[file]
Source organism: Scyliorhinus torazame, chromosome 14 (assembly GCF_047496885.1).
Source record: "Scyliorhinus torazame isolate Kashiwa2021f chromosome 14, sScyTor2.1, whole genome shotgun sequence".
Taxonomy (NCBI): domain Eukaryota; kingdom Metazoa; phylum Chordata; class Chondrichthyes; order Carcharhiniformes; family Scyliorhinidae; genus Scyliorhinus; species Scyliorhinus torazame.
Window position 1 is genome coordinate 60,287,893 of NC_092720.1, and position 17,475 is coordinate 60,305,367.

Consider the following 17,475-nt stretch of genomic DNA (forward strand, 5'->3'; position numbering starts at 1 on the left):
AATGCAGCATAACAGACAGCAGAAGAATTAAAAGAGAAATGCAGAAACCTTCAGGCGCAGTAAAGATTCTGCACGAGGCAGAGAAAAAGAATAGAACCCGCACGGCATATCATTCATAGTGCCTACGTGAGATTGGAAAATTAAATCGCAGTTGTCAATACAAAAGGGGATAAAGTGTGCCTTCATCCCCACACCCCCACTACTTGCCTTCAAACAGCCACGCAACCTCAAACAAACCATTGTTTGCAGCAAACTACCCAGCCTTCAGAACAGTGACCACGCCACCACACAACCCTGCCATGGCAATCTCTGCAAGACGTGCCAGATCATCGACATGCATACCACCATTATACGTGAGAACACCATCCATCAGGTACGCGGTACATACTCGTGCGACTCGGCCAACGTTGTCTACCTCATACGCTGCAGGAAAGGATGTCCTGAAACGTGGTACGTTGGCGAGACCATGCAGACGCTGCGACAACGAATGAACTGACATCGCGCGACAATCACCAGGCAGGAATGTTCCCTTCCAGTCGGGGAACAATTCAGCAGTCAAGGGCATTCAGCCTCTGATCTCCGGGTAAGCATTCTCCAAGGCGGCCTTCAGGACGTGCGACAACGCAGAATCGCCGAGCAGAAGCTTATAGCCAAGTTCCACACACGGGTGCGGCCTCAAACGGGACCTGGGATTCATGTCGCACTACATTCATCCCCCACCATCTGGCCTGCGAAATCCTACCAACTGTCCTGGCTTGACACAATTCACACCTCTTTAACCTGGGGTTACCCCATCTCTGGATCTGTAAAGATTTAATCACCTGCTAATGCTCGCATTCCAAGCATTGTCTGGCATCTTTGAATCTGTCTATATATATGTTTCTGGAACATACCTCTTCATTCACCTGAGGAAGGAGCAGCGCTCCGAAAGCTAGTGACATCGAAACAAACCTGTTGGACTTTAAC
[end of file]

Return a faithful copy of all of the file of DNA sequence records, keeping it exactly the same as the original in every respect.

Source organism: Scyliorhinus torazame, chromosome 14 (assembly GCF_047496885.1).
Source record: "Scyliorhinus torazame isolate Kashiwa2021f chromosome 14, sScyTor2.1, whole genome shotgun sequence".
Taxonomy (NCBI): domain Eukaryota; kingdom Metazoa; phylum Chordata; class Chondrichthyes; order Carcharhiniformes; family Scyliorhinidae; genus Scyliorhinus; species Scyliorhinus torazame.
Window position 1 is genome coordinate 60,287,893 of NC_092720.1, and position 17,475 is coordinate 60,305,367.

Consider the following 17,475-nt stretch of genomic DNA (forward strand, 5'->3'; position numbering starts at 1 on the left):
AATGCAGCATAACAGACAGCAGAAGAATTAAAAGAGAAATGCAGAAACCTTCAGGCGCAGTAAAGATTCTGCACGAGGCAGAGAAAAAGAATAGAACCCGCACGGCATATCATTCATAGTGCCTACGTGAGATTGGAAAATTAAATCGCAGTTGTCAATACAAAAGGGGATAAAGTGTGCCTTCATCCCCACACCCCCACTACTTGCCTTCAAACAGCCACGCAACCTCAAACAAACCATTGTTTGCAGCAAACTACCCAGCCTTCAGAACAGTGACCACGCCACCACACAACCCTGCCATGGCAATCTCTGCAAGACGTGCCAGATCATCGACATGCATACCACCATTATACGTGAGAACACCATCCATCAGGTACGCGGTACATACTCGTGCGACTCGGCCAACGTTGTCTACCTCATACGCTGCAGGAAAGGATGTCCTGAAACGTGGTACGTTGGCGAGACCATGCAGACGCTGCGACAACGAATGAACTGACATCGCGCGACAATCACCAGGCAGGAATGTTCCCTTCCAGTCGGGGAACAATTCAGCAGTCAAGGGCATTCAGCCTCTGATCTCCGGGTAAGCATTCTCCAAGGCGGCCTTCAGGACGTGCGACAACGCAGAATCGCCGAGCAGAAGCTTATAGCCAAGTTCCACACACGGGTGCGGCCTCAAACGGGACCTGGGATTCATGTCGCACTACATTCATCCCCCACCATCTGGCCTGCGAAATCCTACCAACTGTCCTGGCTTGACACAATTCACACCTCTTTAACCTGGGGTTACCCCATCTCTGGATCTGTAAAGATTTAATCACCTGCTAATGCTCGCATTCCAAGCATTGTCTGGCATCTTTGAATCTGTCTATATATATGTTTCTGGAACATACCTCTTCATTCACCTGAGGAAGGAGCAGCGCTCCGAAAGCTAGTGACATCGAAACAAACCTGTTGGACTTTAAC